High pitch has been proven to bring out acidity and low pitch bitternessby Barry Smith / October 15, 2015 / Leave a comment
Published in November 2015 issue of Prospect Magazine
Professional wine tasters like to carry out their task in silence. This isn’t unnecessary fussiness; they know that extraneous noise can prevent them from picking up on the subtle features of a wine and, as the French oenologist Émile Peynaud wrote, that “quiet has always been considered necessary for a taster’s concentration.” Peynaud believed this was because “the sense of hearing can interfere with other senses during tasting,” and research has proved him right. Scientific studies reveal that white noise in the ears at the level 85 decibels—the noise you’ll hear in a commercial aircraft cabin in flight—can suppress our ability to perceive tastes like sweetness and saltiness. You can just imagine the negative impact of noisy restaurants.
While it’s clear that noise can have a detrimental effect on wine tasting, can it also sometimes enhance it? This is something Charles Spence, a psychologist at Oxford University, and his colleagues have been exploring. By finding that people regularly associate certain pitches of sounds with certain tastes—for example high-pitched sounds on a violin with sourness—it is possible to see what happens when people sip a wine before and after hearing these sounds. Spence and I have conducted a number of public tastings events where we have tested this on unsuspecting drinkers and the results have been remarkably consistent.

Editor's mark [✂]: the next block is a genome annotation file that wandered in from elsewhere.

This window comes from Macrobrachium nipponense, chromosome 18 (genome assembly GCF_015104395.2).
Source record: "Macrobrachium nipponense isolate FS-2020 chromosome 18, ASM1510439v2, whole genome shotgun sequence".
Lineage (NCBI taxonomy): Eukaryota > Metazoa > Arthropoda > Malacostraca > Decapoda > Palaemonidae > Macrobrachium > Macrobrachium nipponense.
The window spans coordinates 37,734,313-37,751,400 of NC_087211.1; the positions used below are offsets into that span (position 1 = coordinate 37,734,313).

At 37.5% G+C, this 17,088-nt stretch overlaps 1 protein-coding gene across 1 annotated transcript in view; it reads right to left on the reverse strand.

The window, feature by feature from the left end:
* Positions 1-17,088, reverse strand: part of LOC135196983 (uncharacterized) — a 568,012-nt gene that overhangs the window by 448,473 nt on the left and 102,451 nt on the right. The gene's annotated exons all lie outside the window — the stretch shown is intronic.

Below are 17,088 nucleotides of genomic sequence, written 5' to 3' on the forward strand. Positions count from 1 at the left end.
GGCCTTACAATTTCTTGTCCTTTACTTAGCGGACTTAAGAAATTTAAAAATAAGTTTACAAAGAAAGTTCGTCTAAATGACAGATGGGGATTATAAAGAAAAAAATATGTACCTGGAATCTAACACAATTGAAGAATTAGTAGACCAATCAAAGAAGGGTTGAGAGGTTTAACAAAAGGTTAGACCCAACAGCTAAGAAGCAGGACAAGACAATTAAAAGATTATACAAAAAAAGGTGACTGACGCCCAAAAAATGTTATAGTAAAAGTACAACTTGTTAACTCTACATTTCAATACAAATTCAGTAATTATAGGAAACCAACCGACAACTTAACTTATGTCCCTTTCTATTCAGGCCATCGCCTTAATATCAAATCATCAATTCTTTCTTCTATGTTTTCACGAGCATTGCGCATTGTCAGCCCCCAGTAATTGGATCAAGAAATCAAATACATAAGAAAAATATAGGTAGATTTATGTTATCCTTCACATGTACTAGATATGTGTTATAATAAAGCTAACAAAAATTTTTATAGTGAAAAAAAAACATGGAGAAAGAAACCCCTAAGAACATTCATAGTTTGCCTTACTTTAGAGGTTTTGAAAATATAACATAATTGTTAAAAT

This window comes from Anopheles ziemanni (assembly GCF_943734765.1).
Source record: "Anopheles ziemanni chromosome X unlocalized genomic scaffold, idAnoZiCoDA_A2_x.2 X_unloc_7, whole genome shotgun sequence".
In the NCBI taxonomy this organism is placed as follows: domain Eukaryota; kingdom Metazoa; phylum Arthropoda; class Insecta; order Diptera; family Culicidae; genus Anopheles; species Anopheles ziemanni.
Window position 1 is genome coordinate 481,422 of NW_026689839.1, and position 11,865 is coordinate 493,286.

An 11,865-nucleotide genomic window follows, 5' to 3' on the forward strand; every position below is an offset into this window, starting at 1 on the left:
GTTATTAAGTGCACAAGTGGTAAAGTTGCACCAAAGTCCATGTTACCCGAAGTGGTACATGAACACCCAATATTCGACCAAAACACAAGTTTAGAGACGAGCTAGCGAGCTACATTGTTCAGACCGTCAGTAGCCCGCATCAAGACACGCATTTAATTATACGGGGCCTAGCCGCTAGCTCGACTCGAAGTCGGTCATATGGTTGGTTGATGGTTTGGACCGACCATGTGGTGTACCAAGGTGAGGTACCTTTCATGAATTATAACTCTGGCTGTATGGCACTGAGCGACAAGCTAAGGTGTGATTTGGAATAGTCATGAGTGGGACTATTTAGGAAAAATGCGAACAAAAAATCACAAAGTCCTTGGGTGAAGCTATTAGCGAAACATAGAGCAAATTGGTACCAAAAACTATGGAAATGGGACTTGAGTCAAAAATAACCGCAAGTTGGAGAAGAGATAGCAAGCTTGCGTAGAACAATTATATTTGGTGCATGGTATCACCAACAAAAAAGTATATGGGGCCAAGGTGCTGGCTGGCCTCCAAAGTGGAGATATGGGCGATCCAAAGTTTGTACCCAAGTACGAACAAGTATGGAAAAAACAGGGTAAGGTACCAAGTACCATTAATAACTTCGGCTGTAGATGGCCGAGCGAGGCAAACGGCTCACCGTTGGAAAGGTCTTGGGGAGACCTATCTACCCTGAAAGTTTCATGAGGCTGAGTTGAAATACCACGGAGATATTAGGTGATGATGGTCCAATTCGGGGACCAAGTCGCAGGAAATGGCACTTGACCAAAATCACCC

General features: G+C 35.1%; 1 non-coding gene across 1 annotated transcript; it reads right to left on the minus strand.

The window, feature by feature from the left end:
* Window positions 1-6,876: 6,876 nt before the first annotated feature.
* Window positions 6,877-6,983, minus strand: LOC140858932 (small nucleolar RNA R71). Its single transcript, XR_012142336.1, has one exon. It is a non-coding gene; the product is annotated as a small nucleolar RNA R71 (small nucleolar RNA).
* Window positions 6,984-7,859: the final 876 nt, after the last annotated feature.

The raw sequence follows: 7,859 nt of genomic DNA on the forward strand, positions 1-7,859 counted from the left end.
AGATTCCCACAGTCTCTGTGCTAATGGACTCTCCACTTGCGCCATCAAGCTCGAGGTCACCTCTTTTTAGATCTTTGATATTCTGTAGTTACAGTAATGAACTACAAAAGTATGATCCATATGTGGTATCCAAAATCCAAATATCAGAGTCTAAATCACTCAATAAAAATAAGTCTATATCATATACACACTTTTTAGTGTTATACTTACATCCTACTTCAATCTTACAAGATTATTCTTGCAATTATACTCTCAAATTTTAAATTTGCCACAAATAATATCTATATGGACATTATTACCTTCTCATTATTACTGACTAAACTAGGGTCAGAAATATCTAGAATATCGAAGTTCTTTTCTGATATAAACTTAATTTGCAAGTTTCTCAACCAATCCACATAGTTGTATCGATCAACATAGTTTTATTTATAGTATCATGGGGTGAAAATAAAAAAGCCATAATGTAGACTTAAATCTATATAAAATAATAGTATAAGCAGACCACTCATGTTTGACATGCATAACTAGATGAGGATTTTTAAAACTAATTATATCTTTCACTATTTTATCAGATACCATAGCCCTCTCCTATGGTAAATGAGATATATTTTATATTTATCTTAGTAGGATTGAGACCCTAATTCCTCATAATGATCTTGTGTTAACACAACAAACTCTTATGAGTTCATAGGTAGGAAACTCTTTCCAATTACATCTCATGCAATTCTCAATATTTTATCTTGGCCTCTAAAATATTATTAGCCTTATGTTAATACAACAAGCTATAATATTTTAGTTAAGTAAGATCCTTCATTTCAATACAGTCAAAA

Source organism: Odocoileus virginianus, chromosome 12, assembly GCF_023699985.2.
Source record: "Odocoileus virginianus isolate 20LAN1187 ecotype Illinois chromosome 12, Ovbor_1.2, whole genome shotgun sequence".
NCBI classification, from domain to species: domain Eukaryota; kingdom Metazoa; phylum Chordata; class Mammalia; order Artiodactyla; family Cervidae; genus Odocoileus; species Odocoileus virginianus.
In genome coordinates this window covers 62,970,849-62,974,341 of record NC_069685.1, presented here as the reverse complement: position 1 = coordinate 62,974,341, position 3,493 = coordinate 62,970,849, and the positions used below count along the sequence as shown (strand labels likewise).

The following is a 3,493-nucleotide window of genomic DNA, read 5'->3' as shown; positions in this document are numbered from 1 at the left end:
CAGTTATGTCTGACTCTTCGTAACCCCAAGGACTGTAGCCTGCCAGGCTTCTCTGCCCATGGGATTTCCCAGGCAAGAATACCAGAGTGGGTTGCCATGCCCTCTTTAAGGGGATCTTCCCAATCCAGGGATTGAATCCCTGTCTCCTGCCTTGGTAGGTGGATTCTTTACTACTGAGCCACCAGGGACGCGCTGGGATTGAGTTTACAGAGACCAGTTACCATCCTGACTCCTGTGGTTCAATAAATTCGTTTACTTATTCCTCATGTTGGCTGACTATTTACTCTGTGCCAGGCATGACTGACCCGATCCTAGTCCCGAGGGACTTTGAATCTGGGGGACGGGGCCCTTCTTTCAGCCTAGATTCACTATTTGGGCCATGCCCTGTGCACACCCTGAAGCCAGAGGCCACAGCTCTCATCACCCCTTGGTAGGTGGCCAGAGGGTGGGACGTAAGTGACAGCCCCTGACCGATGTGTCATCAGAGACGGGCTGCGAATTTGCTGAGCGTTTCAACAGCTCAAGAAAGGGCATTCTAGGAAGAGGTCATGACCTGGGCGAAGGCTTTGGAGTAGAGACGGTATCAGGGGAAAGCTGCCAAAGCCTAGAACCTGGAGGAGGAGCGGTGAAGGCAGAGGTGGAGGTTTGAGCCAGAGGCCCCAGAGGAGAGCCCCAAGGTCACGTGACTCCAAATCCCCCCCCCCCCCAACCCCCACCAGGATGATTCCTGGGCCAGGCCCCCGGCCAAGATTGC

It turns out that when tasters sip a Sauvignon Blanc and assess it for fruit and acidity, their perception is markedly changed in the direction of sourness when they re-taste it while listening to the sound of a high pitch…